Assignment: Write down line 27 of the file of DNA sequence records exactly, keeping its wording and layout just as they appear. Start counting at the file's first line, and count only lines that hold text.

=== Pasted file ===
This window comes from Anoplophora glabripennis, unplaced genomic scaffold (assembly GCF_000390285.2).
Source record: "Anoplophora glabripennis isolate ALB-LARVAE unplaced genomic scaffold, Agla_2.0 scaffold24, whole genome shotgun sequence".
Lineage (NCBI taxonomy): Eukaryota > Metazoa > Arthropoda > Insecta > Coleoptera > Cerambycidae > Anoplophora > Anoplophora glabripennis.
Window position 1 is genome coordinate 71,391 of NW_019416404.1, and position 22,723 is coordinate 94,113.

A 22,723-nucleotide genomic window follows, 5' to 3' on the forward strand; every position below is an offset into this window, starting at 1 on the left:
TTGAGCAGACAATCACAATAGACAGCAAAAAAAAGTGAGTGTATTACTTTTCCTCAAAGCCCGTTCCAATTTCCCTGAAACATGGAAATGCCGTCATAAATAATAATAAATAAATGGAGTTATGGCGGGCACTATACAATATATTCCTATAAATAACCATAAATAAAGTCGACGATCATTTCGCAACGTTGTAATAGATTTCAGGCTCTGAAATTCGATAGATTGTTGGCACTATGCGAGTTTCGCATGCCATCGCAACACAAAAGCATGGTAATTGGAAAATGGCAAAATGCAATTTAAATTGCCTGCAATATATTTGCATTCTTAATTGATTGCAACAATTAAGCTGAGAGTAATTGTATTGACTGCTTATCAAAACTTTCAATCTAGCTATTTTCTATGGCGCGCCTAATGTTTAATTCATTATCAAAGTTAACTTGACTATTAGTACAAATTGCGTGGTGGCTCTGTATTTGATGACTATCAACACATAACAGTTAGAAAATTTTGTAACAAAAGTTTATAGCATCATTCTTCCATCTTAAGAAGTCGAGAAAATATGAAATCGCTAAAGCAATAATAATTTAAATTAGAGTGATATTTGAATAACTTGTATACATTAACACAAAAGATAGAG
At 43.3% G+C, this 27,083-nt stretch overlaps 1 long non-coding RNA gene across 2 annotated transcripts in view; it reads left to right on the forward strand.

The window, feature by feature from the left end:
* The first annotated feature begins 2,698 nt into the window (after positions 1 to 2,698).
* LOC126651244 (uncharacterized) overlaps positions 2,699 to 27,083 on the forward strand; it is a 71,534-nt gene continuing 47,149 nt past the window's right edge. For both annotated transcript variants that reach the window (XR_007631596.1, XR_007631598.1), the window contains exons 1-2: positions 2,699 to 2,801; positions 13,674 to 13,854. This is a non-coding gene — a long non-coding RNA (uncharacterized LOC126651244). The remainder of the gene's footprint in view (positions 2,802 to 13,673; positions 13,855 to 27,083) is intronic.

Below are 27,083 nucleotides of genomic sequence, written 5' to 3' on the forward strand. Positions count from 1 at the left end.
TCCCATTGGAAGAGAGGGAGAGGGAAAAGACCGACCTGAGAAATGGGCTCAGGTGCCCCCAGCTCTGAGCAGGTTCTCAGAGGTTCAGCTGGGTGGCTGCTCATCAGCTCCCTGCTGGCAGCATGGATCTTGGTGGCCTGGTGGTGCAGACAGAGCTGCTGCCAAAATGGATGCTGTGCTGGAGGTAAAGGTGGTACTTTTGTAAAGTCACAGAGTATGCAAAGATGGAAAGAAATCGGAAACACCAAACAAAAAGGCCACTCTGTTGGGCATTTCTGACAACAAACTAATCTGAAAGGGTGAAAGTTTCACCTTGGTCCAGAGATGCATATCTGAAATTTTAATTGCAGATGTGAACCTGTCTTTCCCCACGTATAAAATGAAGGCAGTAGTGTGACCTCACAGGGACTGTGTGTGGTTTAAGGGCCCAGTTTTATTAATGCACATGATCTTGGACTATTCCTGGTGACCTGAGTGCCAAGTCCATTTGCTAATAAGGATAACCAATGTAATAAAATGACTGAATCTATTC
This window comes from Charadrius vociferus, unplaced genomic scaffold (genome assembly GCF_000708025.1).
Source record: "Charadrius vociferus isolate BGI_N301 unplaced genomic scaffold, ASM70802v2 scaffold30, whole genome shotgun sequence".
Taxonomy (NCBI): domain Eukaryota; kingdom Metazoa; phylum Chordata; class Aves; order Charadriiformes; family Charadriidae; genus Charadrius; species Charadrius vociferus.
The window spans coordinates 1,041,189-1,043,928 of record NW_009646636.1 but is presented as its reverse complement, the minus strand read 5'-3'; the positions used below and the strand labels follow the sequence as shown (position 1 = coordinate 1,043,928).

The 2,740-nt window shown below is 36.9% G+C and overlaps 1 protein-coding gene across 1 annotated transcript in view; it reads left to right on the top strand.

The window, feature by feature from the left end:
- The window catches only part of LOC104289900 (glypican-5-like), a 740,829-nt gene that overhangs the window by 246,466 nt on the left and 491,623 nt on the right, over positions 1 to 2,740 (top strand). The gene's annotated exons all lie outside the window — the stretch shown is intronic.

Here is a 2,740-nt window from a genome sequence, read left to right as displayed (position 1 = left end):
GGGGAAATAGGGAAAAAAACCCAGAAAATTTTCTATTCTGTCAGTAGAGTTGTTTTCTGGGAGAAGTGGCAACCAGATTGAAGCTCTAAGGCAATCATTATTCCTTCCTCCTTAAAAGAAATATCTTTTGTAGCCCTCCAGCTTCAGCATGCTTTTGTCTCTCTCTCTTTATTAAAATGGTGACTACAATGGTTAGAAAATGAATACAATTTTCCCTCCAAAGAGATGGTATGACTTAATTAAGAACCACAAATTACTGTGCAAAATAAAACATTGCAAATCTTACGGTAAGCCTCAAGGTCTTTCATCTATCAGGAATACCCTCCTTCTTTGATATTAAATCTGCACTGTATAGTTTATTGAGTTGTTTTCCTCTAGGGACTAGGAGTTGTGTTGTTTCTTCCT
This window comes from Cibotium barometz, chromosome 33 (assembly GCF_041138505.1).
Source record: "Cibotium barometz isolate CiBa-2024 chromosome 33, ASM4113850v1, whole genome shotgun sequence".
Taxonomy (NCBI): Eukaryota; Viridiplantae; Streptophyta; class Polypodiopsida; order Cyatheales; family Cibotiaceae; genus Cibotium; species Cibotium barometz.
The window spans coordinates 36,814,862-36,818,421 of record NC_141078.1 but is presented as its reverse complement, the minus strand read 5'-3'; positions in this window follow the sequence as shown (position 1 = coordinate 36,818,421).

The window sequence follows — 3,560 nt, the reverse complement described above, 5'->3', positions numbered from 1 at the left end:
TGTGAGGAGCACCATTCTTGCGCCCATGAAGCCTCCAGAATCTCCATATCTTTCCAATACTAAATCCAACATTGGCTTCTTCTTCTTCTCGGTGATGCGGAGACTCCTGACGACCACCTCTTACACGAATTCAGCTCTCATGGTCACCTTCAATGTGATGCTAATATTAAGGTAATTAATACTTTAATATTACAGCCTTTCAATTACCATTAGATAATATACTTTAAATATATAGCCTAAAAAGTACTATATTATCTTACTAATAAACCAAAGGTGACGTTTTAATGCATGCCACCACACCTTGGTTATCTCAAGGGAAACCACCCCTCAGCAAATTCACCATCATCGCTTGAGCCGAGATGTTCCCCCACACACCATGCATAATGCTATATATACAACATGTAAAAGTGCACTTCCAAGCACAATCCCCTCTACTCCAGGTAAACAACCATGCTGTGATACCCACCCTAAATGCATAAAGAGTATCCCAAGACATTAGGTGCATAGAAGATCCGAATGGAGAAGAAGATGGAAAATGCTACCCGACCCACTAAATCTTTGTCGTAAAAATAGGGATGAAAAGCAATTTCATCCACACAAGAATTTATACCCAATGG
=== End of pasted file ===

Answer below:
TGTGAGGAGCACCATTCTTGCGCCCATGAAGCCTCCAGAATCTCCATATCTTTCCAATACTAAATCCAACATTGGCTTCTTCTTCTTCTCGGTGATGCGGAGACTCCTGACGACCACCTCTTACACGAATTCAGCTCTCATGGTCACCTTCAATGTGATGCTAATATTAAGGTAATTAATACTTTAATATTACAGCCTTTCAATTACCATTAGATAATATACTTTAAATATATAGCCTAAAAAGTACTATATTATCTTACTAATAAACCAAAGGTGACGTTTTAATGCATGCCACCACACCTTGGTTATCTCAAGGGAAACCACCCCTCAGCAAATTCACCATCATCGCTTGAGCCGAGATGTTCCCCCACACACCATGCATAATGCTATATATACAACATGTAAAAGTGCACTTCCAAGCACAATCCCCTCTACTCCAGGTAAACAACCATGCTGTGATACCCACCCTAAATGCATAAAGAGTATCCCAAGACATTAGGTGCATAGAAGATCCGAATGGAGAAGAAGATGGAAAATGCTACCCGACCCACTAAATCTTTGTCGTAAAAATAGGGATGAAAAGCAATTTCATCCACACAAGAATTTATACCCAATGG